How Trump’s team amassed a $1 trillion war chest for Biden to deploy

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“There are enormous implications for everyone else, but the Treasury was out in front of this nine months ago,” said Lou Crandall, chief economist at research firm Wrightson ICAP.

The advance moves by the Trump team are proving to be key to limiting turbulence in government debt markets from such massive spending. Bond yields have already been inching up in recent months due to brighter prospects for the economy, raising the cost of new borrowing — a dynamic that’s rippling through markets and is expected to be a central focus as Federal Reserve policy makers meet in the coming week.

The planning by Mnuchin also demonstrates that, even as Republicans now balk at the price tag of Biden’s rescue package, the Trump administration itself was prepared for the possibility that the economy would need another big infusion of cash to fully emerge from the pandemic.

“Early on in the Covid crisis, I made sure we always had ample funds on hand to be prepared for any needed economic response,” Mnuchin said in an email.

Treasury always has to have enough cash on hand to fund immediate government spending obligations, which it keeps as deposits at the Federal Reserve. But those funds more than quadrupled in 2020. When Biden took office, Treasury’s deposits at the Fed stood at about $1.6 trillion, compared to $400 billion in 2019, and Treasury is expected to burn through about $1 trillion of that already-borrowed cash to help fund the relief package.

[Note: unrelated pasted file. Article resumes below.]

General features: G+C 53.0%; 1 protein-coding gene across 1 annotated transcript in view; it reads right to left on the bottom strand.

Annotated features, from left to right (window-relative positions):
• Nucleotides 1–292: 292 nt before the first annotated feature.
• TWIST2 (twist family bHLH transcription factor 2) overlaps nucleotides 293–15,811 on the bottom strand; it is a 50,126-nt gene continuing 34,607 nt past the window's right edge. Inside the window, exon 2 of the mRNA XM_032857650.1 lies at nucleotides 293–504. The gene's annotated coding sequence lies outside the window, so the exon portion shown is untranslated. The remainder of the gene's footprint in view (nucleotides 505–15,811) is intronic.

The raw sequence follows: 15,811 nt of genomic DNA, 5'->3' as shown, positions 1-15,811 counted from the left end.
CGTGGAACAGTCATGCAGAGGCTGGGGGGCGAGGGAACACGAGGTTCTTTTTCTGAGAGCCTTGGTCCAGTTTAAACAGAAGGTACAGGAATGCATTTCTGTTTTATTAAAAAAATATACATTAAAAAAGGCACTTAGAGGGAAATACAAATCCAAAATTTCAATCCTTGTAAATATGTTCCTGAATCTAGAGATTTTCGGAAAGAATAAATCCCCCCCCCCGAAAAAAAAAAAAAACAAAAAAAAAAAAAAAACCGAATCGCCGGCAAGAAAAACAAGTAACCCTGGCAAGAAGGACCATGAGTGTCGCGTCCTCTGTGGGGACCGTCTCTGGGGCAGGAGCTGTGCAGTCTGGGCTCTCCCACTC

“That is $1 trillion of money that the Treasury does not have to borrow this year,” said Seth Carpenter, chief U.S. economist at UBS who served as a top debt-management official at Treasury under President Barack Obama.

Plans by Treasury Secretary Janet Yellen to dip into the government’s deposits at the Fed, coupled with the central bank’s own efforts to boost the economy through sizable purchases of U.S. federal debt, “have helped beat back fear and volatility,” said Julia Coronado, president of MacroPolicy Perspectives.

That doesn’t rule out the chances that rates could begin to rise when additional debt actually arrives on the menu. “It’s one thing to see the buffet table,” Crandall said. “It’s another one to eat it all.”

On the other hand, Treasury’s move to start spending its cash also means it has been cutting back on short-term instruments, used for quickly raising funds, leaving bond investors eager for more government debt with a maturity of less than a year.

So the new law will also likely lead Treasury to cut back less on issuing those highly in-demand instruments. “It’s striking that we’re preparing for this and doing so while actually reducing [short-term debt] issuance,” Crandall said.